Best Shots Comic Reviews: BATMAN & TWO-FACE #27, ORIGIN II #2, More

DC Comics Previews for January 22, 2014
Credit: DC Comics

Greetings, ‘Rama readers! Ready for the Monday column? Best Shots has you covered, with this week’s edition of the big column. So let’s kick off today’s edition with Michael Moccio, as he takes a look at Batman and Two-Face

Credit: DC Comics

Batman and Two-Face #27
Written by Peter J. Tomasi
Art by Patrick Gleason, Mick Gray and John Kalisz
Lettering by Carlos M. Mangual
Published by DC Comics
Review by Michael Moccio
‘Rama Rating: 7 out of 10

Peter Tomasi is arguably one of the strongest writers DC has in their creative brain trust right now. As a former-editor, he absolutely knows the ins and outs of what makes a story work and how to make said story the best it can possibly be. Even after the Robin died in Batman and Robin, he’s still managed to craft a story around the relationship between Batman and Robin; in the issues since Damian’s death, the story has shifted to Bruce coping with that loss, making Damian still a central part to the story. This isn’t an easy feat to accomplish. Tomasi seamlessly continues to amaze readers with his profound abilities as a writer, but in the case of Batman and Two-Face #27, that ability isn’t able to make up for the relatively unengaging plot.

After four issues, this story arc seems to lack the emotional intensity and immediacy present in previous issues; after four issues, this reader isn’t sitting on the edge of his seat, anxiously awaiting the next issue, but instead wondering when we can move on to the next step in Batman and Robin. Tomasi has failed to make the Gotham crime families in-fighting more interesting and compelling than pursuing the man that “pulled [his] boy’s body and his mother’s from the earth behind [Batman’s] home,” and that’s the major flaw of the arc.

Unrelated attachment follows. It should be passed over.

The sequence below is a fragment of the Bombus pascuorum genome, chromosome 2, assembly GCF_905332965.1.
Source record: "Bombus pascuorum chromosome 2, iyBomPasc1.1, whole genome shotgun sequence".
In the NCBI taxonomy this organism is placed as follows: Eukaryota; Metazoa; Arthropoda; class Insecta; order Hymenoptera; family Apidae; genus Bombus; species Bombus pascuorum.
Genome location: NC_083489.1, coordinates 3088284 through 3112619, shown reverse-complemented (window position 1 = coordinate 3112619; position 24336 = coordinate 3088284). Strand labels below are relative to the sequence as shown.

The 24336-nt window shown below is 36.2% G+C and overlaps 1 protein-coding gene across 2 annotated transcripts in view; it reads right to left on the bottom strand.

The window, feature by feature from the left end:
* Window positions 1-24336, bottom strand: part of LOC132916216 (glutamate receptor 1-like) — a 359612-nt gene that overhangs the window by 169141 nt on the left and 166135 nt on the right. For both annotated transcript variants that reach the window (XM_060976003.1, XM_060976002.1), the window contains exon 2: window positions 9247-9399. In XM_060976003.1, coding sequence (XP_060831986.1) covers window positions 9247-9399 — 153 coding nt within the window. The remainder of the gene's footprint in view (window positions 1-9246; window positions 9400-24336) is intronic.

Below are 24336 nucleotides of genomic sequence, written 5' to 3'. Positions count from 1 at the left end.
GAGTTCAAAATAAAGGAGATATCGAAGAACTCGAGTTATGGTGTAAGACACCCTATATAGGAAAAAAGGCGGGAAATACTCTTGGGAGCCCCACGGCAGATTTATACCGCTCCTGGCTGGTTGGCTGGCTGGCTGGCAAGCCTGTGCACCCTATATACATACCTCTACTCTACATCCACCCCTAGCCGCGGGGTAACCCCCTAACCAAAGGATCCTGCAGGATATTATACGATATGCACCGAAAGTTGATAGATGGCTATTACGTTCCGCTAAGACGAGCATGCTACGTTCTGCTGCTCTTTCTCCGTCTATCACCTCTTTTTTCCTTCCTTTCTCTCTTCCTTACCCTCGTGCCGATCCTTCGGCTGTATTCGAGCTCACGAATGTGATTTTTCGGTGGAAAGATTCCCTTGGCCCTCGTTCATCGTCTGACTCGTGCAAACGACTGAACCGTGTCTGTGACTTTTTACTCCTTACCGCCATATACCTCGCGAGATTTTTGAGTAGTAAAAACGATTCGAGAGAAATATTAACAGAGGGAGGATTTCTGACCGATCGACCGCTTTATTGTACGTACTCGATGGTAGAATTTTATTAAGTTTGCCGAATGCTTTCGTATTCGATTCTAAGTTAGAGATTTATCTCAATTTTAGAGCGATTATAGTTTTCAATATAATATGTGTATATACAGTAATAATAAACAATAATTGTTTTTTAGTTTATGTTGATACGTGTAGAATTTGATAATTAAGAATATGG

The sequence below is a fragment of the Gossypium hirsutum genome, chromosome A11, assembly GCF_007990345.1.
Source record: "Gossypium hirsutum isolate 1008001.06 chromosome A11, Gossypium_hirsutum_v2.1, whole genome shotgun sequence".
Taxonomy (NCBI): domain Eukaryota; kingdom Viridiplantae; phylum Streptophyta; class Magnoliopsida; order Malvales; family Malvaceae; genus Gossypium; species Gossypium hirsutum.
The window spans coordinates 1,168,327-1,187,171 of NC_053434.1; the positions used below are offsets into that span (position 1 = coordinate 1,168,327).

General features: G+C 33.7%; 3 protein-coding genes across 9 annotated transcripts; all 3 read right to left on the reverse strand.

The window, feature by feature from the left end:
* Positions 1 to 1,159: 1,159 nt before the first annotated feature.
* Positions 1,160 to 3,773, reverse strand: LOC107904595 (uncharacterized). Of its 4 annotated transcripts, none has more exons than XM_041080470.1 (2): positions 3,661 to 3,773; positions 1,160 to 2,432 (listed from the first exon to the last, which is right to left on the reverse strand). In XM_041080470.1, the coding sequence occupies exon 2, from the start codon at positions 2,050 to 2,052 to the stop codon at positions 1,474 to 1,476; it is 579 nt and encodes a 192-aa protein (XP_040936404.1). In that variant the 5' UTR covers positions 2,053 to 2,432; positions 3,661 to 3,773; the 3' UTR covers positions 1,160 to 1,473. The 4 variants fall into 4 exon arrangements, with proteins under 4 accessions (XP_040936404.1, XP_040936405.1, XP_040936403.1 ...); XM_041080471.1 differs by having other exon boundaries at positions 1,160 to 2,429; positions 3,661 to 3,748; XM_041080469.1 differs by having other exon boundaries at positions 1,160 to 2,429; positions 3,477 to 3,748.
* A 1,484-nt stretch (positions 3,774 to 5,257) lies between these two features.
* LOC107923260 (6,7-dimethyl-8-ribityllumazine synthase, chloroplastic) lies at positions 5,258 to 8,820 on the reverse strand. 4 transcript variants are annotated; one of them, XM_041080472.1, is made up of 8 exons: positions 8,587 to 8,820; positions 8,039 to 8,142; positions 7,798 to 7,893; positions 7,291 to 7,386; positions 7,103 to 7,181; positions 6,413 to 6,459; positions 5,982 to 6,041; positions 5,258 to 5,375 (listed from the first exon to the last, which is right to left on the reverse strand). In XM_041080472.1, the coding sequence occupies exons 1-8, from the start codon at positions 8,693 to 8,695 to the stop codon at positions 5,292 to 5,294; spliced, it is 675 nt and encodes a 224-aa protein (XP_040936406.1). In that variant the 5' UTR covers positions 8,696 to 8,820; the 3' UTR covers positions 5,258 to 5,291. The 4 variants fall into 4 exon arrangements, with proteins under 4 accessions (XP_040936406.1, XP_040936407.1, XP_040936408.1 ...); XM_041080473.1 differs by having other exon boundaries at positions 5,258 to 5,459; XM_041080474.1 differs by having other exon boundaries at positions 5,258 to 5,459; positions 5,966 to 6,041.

Beyond that, however, this self-contained story — although flawed in relative interest — is another great example of Tomasi’s prowess as a writer. The dialogue is seemless and realistic between the characters — we never stop and wonder “would these characters really say that.” He also makes an effort to be cognizant of the overarching world the story takes place, as the mobster says they, “Don’t want the Justice League in retaliation mode…” Many other writers avoid the overarching continuity so much they ignore the possibility of other heroes stepping in — Tomasi, on the other hand, embraces the world.

Tomasi’s strength lies in balancing between the current storyline playing out and the flashbacks intertwined throughout the story, while calling back to themes the characters experience. In the storyline, Bruce begins to come to terms with what’s happening, telling Harvey, “We’ve all got two sides, and we’re always waging war against ourselves.” In the flashbacks, Harvey must wrestle with himself as well, really coming into his own as a character. Tomasi adds relevance and context to flashbacks that would otherwise be unnecessary and provide an interesting window into Two-Face’s past.

Throughout all the seriousness of the story, Tomasi is still able to pepper in the deadpan humor commonly seen throughout Batman stories. Specifically, Batman knocking the alcohol out of Erin’s hand and doing the classic stare down at the grunt. Intermittent points like these in the narrative serve to break the dramatic tension and allow readers a reprieve from an otherwise overwhelming sense of dramatics.

As with any issue, however, there were less than stellar aspects. As with any Two-Face story, him flipping the coin becomes repetitive and, at times, far-fetched when it just “happens” to land on the choice most conducive to the story. It’s not something that’s easy to get around, and believability becomes an issue when something as ridiculous as flash bombs coming out of Batman’s boots comes on-panel.

Patrick Gleason continues to visually portray a smart sequence of events. His style of artworks promotes an easy read through with consistent visual pacing throughout, making the issue feel, as a whole, much more fluid and realistic. However, at times, the proportions in characters’ faces — especially Erin’s — seem so off, with unrealistically large mouths, noses and eyes, the artwork can sometimes come off as too cartoonish. Gleason drawing Batman, though, works fine because he’s managed to find the right balance in drawing Batman’s masked features with his costume on.